Pledges receivable also vary based on an organization’s entity type. Pledges are generally considered revenue in the year they are made, even though the funds may not have received and cannot be spent that year. This has the tendency to cause large fluctuations in the bottom line compared to a commercial entity that has a more stringent matching principle. This is because a nonprofit organization isn’t really tracking “net revenue” like a commercial entity. Rather, it reports changes in net assets.
If a pledge receivable is made with a condition that condition must be met before the organization can recognize the gift as revenue. If pledges with conditions exist, they will not appear on the financial statements.
Measuring Your School’s Performance
You can gain a better understanding of your school’s operating efficiencies and performance by analyzing the data presented in the financial statements. There are three basic comparisons used to assess both revenue and expenditures: year-to-year, actual-to-budget and peer results.
Year-to-year comparisons reveal changes that occurred from the previous fiscal year to the current year. Management should be able to explain to the significant increases or decreases.
Actual-to-budget comparisons look at the actual results from operations next to what was projected by management and the board at the beginning of the fiscal year. These variances determine whether the budget process was accurate or whether unforeseen circumstances occurred during the year.
Board members should be informed of all budget amendments. It is reasonable to question results that significantly exceed or fall short of the budget.
Peer analysis compares your school’s results with those of other similar private schools. However, when making comparisons among schools, it is important to keep differentiating factors in mind, including student population, teaching style, fundraising and the cost of tuition.
Key Ratio Analysis
Along with comparison analytics, you can also use ratios to better understand your school’s current position. It’s easy to get overwhelmed by the large number of ratios you can consider, but there are a few simple ones that can provide useful information: student-teacher, cost-per-student and current ratio. (Interested in learning more about financial ratios? Check out this article on the top three financial ratios and benchmarks that nonprofits should know.)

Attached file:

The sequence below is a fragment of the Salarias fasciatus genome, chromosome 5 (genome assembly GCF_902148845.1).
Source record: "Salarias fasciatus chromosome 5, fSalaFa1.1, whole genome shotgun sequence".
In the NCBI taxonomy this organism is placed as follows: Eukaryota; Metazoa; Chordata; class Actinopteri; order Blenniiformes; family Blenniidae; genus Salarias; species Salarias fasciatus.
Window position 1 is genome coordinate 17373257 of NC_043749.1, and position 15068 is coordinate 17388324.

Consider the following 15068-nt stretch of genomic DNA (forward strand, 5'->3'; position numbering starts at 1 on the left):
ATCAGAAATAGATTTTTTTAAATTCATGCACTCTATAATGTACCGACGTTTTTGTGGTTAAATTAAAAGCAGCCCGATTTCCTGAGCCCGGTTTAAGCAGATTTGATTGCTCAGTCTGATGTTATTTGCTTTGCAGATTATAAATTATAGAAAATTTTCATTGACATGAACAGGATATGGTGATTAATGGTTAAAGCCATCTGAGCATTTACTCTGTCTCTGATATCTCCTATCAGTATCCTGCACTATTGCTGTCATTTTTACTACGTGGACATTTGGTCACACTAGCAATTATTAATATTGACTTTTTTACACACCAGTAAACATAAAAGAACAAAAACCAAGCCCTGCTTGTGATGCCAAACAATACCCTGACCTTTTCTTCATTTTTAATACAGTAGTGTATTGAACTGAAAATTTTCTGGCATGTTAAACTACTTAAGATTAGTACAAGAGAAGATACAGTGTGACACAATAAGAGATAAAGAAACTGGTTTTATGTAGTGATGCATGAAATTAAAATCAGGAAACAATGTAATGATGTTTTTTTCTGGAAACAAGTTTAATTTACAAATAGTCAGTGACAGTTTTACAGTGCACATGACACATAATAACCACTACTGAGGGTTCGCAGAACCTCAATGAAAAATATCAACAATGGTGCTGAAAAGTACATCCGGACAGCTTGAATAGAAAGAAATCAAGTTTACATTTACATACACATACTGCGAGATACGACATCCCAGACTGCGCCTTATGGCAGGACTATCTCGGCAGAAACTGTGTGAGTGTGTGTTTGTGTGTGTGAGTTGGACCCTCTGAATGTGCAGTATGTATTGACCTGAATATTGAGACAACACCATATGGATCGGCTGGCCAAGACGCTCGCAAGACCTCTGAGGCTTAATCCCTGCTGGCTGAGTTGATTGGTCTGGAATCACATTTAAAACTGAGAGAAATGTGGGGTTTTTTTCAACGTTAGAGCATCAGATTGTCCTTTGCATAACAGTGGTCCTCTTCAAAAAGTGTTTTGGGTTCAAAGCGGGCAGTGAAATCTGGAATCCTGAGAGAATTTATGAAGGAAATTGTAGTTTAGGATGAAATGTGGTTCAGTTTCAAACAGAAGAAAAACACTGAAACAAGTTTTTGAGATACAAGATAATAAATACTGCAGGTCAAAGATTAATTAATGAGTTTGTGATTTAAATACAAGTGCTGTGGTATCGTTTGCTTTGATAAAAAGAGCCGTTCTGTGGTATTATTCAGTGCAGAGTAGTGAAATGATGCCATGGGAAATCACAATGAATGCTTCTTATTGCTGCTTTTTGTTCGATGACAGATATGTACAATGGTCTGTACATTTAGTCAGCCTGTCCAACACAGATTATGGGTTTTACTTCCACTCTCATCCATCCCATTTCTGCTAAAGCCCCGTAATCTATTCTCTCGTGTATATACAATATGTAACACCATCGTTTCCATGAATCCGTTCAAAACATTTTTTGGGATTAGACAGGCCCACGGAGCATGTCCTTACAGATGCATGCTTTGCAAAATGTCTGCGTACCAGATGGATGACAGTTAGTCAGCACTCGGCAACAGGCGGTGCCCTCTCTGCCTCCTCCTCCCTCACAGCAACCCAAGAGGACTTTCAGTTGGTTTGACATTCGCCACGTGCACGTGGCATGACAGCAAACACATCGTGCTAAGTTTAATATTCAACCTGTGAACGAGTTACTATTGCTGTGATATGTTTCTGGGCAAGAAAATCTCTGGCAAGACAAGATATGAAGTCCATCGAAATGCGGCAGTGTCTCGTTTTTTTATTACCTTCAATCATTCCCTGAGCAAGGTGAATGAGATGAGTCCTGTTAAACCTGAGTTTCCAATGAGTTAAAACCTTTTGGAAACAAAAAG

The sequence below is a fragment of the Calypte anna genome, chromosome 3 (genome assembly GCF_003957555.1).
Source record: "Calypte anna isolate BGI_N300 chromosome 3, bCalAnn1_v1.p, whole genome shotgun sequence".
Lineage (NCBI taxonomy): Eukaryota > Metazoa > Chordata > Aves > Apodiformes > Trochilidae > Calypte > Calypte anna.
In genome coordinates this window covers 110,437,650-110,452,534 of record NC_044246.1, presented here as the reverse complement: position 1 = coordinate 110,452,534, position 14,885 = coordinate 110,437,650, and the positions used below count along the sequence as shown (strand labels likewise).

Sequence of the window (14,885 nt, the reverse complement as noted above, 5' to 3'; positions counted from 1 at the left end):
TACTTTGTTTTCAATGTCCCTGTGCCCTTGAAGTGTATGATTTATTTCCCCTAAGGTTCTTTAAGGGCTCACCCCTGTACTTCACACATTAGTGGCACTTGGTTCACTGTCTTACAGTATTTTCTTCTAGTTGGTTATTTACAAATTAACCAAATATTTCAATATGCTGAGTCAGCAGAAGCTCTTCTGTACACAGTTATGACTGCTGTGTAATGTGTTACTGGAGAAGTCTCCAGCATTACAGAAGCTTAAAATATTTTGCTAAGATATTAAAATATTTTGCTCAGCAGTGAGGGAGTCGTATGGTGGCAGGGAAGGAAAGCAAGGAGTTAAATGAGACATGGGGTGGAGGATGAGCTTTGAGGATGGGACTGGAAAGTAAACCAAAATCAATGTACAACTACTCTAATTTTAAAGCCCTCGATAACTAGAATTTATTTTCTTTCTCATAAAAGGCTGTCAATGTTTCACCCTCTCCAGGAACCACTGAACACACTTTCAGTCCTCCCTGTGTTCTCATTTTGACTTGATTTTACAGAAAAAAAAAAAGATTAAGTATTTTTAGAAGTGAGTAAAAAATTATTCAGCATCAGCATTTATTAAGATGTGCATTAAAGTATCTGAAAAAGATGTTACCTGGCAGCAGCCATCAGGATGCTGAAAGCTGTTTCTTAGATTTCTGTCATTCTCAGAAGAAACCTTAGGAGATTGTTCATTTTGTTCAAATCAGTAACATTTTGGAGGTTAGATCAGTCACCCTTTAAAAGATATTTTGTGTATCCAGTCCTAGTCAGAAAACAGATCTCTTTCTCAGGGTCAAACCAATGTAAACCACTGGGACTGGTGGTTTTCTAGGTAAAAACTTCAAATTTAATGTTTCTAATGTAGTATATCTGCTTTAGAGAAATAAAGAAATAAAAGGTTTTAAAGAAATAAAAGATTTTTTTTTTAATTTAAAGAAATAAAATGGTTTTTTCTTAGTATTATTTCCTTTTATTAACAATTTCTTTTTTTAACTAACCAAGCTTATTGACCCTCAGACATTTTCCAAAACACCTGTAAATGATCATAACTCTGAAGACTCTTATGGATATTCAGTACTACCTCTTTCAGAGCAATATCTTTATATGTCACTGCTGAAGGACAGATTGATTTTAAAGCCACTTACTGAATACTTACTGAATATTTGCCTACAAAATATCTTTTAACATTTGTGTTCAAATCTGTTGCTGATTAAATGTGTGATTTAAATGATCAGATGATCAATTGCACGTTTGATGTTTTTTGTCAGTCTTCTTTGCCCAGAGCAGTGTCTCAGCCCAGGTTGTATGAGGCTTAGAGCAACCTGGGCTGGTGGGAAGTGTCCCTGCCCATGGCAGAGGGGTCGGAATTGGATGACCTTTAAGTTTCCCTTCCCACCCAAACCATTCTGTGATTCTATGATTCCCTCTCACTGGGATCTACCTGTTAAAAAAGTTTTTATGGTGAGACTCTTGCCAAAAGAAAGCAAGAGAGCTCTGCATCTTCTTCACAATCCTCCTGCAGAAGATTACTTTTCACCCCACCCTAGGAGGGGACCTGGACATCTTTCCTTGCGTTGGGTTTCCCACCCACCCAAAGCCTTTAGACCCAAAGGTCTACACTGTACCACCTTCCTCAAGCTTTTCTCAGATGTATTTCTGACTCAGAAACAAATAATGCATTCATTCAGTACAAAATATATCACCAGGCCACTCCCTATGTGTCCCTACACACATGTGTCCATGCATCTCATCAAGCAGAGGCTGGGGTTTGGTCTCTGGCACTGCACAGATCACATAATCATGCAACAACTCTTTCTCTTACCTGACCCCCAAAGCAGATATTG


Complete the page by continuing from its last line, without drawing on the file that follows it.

The student-teacher ratio, calculated by dividing the total student population by the total number of teachers, determines the number of students per teacher. By comparing this calculation with those of prior years or expectations, you can determine whether the school is appropriately staffed for its current enrollment.
Cost-per-student ratio is calculated by taking the total expenses or a specific group of expenses, such as salaries, divided by the number of students, to determine the average cost per student. This is helpful in evaluating whether your cost of tuition is on target.
The current ratio (current assets divided by current liabilities) is a liquidity ratio that estimates the school’s ability to meet its short-term obligations. A higher current ratio indicates a more likely ability to repay debts.
Financial statements are an important tool for understanding your private school’s financial position, performance and direction. Moving ahead, use financial statements to make informed decisions for your school. One way to simplify this process is to distribute your school’s financial statements to the board a few days before a scheduled meeting. That way, board members can review the documents and prepare a list of questions for either management or the outside accountants.
Compare the financial statements to board meeting minutes, conversations with staff and your own knowledge of the organization to see if the information is consistent. If applicable, follow up on any findings or recommendations reported by the external auditors.